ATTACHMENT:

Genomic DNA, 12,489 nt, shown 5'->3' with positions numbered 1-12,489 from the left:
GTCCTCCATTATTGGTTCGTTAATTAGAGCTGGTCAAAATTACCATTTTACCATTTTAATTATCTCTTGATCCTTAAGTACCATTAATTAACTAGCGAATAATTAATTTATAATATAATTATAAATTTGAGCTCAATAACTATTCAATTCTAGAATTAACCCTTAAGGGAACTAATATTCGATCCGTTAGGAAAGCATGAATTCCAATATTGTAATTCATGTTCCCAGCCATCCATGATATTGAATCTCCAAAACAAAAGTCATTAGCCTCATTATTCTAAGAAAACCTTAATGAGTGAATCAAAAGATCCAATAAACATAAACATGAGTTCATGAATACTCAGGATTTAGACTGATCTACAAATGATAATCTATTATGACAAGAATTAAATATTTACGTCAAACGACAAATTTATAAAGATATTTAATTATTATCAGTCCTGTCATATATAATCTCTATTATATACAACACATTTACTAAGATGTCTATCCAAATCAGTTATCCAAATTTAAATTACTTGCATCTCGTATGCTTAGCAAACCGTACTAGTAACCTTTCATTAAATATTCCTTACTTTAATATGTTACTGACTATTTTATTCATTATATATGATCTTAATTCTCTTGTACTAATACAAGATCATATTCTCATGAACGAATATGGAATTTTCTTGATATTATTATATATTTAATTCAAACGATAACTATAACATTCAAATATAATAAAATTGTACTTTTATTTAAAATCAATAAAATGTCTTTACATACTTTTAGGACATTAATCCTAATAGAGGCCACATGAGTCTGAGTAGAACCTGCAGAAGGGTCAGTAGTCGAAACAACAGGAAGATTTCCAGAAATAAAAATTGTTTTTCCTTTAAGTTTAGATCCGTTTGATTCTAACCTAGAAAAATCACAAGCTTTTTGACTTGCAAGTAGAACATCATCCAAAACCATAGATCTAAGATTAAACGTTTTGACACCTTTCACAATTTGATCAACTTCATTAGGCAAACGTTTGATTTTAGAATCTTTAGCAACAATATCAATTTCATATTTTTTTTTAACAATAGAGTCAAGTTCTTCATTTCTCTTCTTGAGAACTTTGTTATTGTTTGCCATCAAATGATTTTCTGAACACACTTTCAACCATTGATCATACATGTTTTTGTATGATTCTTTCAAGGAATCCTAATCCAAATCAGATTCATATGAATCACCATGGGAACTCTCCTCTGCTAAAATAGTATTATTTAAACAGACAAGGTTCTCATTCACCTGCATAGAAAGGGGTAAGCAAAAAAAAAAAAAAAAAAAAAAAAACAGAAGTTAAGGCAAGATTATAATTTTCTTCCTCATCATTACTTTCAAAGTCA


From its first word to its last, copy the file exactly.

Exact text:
Genomic DNA, 12,489 nt, shown 5'->3' with positions numbered 1-12,489 from the left:
GTCCTCCATTATTGGTTCGTTAATTAGAGCTGGTCAAAATTACCATTTTACCATTTTAATTATCTCTTGATCCTTAAGTACCATTAATTAACTAGCGAATAATTAATTTATAATATAATTATAAATTTGAGCTCAATAACTATTCAATTCTAGAATTAACCCTTAAGGGAACTAATATTCGATCCGTTAGGAAAGCATGAATTCCAATATTGTAATTCATGTTCCCAGCCATCCATGATATTGAATCTCCAAAACAAAAGTCATTAGCCTCATTATTCTAAGAAAACCTTAATGAGTGAATCAAAAGATCCAATAAACATAAACATGAGTTCATGAATACTCAGGATTTAGACTGATCTACAAATGATAATCTATTATGACAAGAATTAAATATTTACGTCAAACGACAAATTTATAAAGATATTTAATTATTATCAGTCCTGTCATATATAATCTCTATTATATACAACACATTTACTAAGATGTCTATCCAAATCAGTTATCCAAATTTAAATTACTTGCATCTCGTATGCTTAGCAAACCGTACTAGTAACCTTTCATTAAATATTCCTTACTTTAATATGTTACTGACTATTTTATTCATTATATATGATCTTAATTCTCTTGTACTAATACAAGATCATATTCTCATGAACGAATATGGAATTTTCTTGATATTATTATATATTTAATTCAAACGATAACTATAACATTCAAATATAATAAAATTGTACTTTTATTTAAAATCAATAAAATGTCTTTACATACTTTTAGGACATTAATCCTAATAGAGGCCACATGAGTCTGAGTAGAACCTGCAGAAGGGTCAGTAGTCGAAACAACAGGAAGATTTCCAGAAATAAAAATTGTTTTTCCTTTAAGTTTAGATCCGTTTGATTCTAACCTAGAAAAATCACAAGCTTTTTGACTTGCAAGTAGAACATCATCCAAAACCATAGATCTAAGATTAAACGTTTTGACACCTTTCACAATTTGATCAACTTCATTAGGCAAACGTTTGATTTTAGAATCTTTAGCAACAATATCAATTTCATATTTTTTTTTAACAATAGAGTCAAGTTCTTCATTTCTCTTCTTGAGAACTTTGTTATTGTTTGCCATCAAATGATTTTCTGAACACACTTTCAACCATTGATCATACATGTTTTTGTATGATTCTTTCAAGGAATCCTAATCCAAATCAGATTCATATGAATCACCATGGGAACTCTCCTCTGCTAAAATAGTATTATTTAAACAGACAAGGTTCTCATTCACCTGCATAGAAAGGGGTAAGCAAAAAAAAAAAAAAAAAAAAAAAAACAGAAGTTAAGGCAAGATTATAATTTTCTTCCTCATCATTACTTTCAAAGTCA